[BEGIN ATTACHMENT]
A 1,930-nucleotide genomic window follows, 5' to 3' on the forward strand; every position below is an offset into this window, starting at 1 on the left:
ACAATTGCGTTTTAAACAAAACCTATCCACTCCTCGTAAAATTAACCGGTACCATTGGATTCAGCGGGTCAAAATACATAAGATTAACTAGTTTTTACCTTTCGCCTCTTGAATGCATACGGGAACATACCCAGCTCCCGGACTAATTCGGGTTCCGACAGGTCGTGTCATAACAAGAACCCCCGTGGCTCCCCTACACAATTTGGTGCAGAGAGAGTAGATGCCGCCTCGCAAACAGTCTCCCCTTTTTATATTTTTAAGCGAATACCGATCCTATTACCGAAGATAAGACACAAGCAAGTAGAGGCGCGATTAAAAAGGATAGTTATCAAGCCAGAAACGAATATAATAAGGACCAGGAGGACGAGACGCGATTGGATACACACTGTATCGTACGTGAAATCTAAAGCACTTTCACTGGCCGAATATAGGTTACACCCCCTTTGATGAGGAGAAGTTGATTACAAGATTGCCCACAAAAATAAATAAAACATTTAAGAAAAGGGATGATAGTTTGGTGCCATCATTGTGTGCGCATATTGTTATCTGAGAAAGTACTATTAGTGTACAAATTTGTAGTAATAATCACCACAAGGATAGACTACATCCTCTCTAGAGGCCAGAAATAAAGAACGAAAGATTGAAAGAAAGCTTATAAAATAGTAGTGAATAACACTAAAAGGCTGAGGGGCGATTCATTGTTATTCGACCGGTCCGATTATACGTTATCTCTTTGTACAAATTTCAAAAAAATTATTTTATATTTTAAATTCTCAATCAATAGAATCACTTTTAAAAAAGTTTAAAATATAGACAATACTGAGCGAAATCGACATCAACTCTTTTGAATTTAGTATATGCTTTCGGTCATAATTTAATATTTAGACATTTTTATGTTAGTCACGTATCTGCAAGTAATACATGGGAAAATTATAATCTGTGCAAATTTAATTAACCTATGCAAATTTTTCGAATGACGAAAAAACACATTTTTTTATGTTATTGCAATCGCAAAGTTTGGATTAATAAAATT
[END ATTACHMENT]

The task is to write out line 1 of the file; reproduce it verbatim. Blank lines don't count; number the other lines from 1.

A 1,930-nucleotide genomic window follows, 5' to 3' on the forward strand; every position below is an offset into this window, starting at 1 on the left: